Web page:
Dame of the Waves - Ellen MacArthur

Dame Ellen MacArthur is renowned internationally for her achievements in sailing, scooping the world record for the fastest solo circumnavigation of the globe in 2005. She may be Dame of the waves, but since giving up competing, she’s been busy helping to change the world from her base on the Isle of Wight. Her charity the Ellen MacArthur Foundation, is making enormous waves while the Ellen MacArthur Cancer Trust notches up an impressive 13 years of achievement this year.

Ellen on her love of the Isle of Wight...

"I love spending time on the sea whenever I can and still love the water as much as I ever did. I started sailing at four years old and I'm still as passionate today.  When I want to unwind and take time out, my first port of call is to go sailing in my 21ft Corribee – the same boat that I used to sail around Britain when I was eighteen years old.  She is a treasured possession and one that I spent years saving up my dinner money as a child to buy.   I also lived on her for two and a half years before coming to the Island, so it would be hard to imagine ever parting company!  I’ve a real soft spot for the River Medina, the main river in the Isle of Wight and at weekends or in the evening on the Island, I'll potter around there. People use the river less than the more popular Solent, but it has some beautiful scenery. I love looking at all that passes by. Exploring the creeks and shallows is just as enjoyable as being out in the open sea. It's just fun to be out on the water and I often find that small boats can offer more local adventure.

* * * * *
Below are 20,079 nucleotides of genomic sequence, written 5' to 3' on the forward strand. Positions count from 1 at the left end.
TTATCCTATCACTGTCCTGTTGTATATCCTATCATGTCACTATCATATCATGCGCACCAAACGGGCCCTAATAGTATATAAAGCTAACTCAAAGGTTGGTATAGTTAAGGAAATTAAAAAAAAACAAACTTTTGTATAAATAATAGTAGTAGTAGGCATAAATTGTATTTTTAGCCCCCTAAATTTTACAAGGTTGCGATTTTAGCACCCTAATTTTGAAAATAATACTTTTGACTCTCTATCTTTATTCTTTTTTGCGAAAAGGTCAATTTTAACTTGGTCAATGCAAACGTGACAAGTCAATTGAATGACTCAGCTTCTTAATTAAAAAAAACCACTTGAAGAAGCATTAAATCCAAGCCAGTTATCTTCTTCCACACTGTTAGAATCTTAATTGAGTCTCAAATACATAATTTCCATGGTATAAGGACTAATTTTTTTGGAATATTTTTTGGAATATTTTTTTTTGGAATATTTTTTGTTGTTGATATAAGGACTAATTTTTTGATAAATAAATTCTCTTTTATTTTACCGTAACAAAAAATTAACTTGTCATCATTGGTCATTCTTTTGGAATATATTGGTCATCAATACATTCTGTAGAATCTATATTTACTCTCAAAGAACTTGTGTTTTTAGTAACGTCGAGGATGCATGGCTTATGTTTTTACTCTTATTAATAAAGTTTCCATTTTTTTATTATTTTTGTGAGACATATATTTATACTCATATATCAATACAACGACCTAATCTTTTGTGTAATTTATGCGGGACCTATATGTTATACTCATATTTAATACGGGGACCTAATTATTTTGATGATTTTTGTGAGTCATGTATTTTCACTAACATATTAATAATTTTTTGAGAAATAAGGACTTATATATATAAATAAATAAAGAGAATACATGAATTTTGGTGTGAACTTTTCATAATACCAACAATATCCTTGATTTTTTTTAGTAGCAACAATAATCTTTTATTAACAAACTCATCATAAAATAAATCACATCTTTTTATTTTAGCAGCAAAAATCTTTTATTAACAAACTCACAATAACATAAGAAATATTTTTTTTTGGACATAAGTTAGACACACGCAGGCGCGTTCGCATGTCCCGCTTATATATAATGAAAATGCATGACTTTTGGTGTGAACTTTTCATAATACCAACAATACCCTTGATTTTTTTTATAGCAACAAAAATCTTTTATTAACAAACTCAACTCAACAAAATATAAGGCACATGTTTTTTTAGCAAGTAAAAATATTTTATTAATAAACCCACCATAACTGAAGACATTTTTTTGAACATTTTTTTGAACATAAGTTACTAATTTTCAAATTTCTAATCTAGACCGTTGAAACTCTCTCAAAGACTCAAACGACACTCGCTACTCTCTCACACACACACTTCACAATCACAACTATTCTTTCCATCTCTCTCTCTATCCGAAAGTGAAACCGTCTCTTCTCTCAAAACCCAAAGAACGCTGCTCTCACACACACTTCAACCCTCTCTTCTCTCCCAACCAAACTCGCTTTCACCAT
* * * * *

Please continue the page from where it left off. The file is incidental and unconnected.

"The Isle of Wight has everything and is like a microcosm of the mainland but with spectacular scenery – cliffs, downland, farmland, forest, beaches - you name it and you don’t have to travel too far to get anywhere. I’m a country girl at heart and loved growing up in Derbyshire until I left the family home at seventeen for the sea. It wasn't long before I ended up on the Island, and have been based here ever since. I love living here, even if I started Island life by sleeping on friends’ sofas and the office floor. I was lucky enough to buy a plot of land in Cowes and I have built my own house. I designed it myself and got very involved with the build process, even driving the digger! It’s a very simple house with thick walls and it’s very cheap to run – so there are solar panels, a Rayburn and two wood-burners. When I’m not on the water, I feel most comfortable in my garden and spend time growing food in my veg patch, which is just what I grew up with.

On the Ellen MacArthur Cancer Trust...

"Life is very busy. I divide my time between the Ellen MacArthur Cancer Trust where we help to provide life-changing opportunities for young people, helping them to re-build their confidence after cancer and Leukaemia.  I try to attend every trip and am constantly in awe of just how inspirational those young people are. They really are the epitome of true bravery. Since we began in 2003 we have grown to work with every young persons primary cancer care unit in the UK and working with these key hospitals gives us a great opportunity to tell the young people about our sailing trips.